It’s Auteur Completism Month! I try to watch all the movies by my longtime favorite filmmakers – Fuller, Lang, Jarmusch, Cocteau, Maddin and so on – but sometimes a couple titles fall through the cracks. Either I can’t find them or they’re just not a priority. Auteur Completism Month is meant to take care of that.
Sam Fuller is the one whose movies I’ve tried the hardest to see, buying a bunch from bootleg tape traders in the dark days before they all came out on DVD. This was the last lingering title on my original list, and it snuck out on disc a few months ago. IMDB has since added a bunch more titles Sam supposedly directed – six episodes of The Iron Horse and something called The Dick Powell Theatre – but I’d rather check out the movies he wrote, like The Klansman, The Deadly Trackers, The Command, The Tanks Are Coming and Confirm or Deny.
A hammy Tony Perkins introduces the series, an inadequate replacement for his onetime director Hitchcock. As far as I’m concerned Patricia Highsmith, on whose stories this series are based, is inadequate as well, but I shouldn’t judge based on a single short story. In fact, Hitch himself adapted her story for Strangers on a Train.
This story is ridiculous, but the actors are game and Fuller is freaking out in full, free Dead Pigeon on Beethoven Street mode. He must figure they wouldn’t have called him if they’d wanted a cheap but professional straightforward television production – in this post Shock Corridor (in fact, post White Dog) era, they wanted Rebel Fuller. So he threw all he had at this story of a doomed modern chicken farm, including an awesomely-edited black and white musical dream sequence, nutty angles, nuttier acting, zooms and camera shots from a chicken’s point of view – literally inside a chicken eyeball.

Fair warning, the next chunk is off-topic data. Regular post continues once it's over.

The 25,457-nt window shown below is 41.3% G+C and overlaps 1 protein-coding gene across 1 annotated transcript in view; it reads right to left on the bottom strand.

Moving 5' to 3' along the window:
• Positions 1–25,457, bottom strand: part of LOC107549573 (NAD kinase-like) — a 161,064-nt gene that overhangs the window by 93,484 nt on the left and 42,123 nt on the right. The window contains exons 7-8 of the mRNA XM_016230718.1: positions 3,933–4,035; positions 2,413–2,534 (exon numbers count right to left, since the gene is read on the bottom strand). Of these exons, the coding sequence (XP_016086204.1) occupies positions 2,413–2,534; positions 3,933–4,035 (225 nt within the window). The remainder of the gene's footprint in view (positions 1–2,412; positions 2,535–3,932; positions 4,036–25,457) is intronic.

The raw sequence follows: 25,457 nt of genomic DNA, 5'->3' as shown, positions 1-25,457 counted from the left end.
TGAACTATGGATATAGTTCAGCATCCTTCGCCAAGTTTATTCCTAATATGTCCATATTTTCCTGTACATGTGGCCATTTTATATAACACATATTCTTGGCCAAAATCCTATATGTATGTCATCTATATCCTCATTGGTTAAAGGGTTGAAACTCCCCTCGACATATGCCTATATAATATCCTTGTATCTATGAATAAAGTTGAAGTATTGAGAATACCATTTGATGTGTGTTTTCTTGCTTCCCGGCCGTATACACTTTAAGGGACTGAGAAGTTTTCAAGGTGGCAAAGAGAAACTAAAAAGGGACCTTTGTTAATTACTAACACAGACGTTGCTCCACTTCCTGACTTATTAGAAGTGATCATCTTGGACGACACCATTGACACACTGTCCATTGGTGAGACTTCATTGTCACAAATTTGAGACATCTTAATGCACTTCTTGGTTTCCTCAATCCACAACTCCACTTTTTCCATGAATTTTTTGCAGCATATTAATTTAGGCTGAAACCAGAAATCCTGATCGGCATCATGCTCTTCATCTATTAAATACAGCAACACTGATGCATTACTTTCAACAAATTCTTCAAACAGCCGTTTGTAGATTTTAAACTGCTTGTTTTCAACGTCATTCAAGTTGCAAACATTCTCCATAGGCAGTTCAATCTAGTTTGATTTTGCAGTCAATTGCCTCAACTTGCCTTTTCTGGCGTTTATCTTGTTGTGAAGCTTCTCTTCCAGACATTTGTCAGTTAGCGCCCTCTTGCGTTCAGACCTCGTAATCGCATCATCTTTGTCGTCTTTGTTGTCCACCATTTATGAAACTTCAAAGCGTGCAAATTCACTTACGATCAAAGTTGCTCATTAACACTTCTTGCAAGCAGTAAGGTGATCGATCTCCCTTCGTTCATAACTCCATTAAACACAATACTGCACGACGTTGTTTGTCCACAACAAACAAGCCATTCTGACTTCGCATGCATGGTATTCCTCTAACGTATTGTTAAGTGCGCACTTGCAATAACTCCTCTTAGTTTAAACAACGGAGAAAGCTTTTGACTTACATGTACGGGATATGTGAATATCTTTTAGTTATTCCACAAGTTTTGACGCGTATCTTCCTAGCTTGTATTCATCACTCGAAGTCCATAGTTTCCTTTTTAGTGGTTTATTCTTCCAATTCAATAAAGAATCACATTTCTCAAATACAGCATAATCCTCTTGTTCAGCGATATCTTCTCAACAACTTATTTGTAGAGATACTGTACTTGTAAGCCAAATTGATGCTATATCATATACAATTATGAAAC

Gross drifter-looking John (Cris Campion of Altman’s Aria episode and Polanski’s Pirates) shows up at his aunt and uncle’s farm, discovers they’re into automated chicken farming these days. Caught him sharing inappropriately suggestive looks with aunt Helene (spanish Assumpta Serna of Wild Orchid, Piano Tuner of Earthquakes) when not being ranted at about the wonders of chicken farming by crazed, desperate, possibly loaded uncle Philippe Léotard (older brother to France’s former minister of defense, had recently been in an Agnes Varda movie, less recently in Truffaut’s Two English Girls).
Aunt Helene looks crazed:
Uncle Ernie demonstrates his enthusiasm for chicken farming:
The couple’s daughter Samantha Fuller’s little cat dies as soon as John arrives – a bad sign. There’s some time-killing business. Neighbors Manuel Pereiro (Pod People) and Christa Lang come to visit. Then Samantha herself dies by suffocating in the grain (possible references: A Corner in Wheat, Vampyr) and her parents lose it. Helene frees the chickens who kill uncle Ernie then gather outside under the watchful eye of the single rooster. And Helene starts making out with her nephew (who often looks like a scarecrow). Shot by Alain Levent (Cleo from 5 to 7, The Nun). Some corny dialogue and ominous keyboard music and abuse of the song “Old Macdonald,” but a cute movie. Anyway, a good November 1 transition movie from SHOCKtober to Auteur month.
Some chickens were almost definitely harmed in the making of this picture.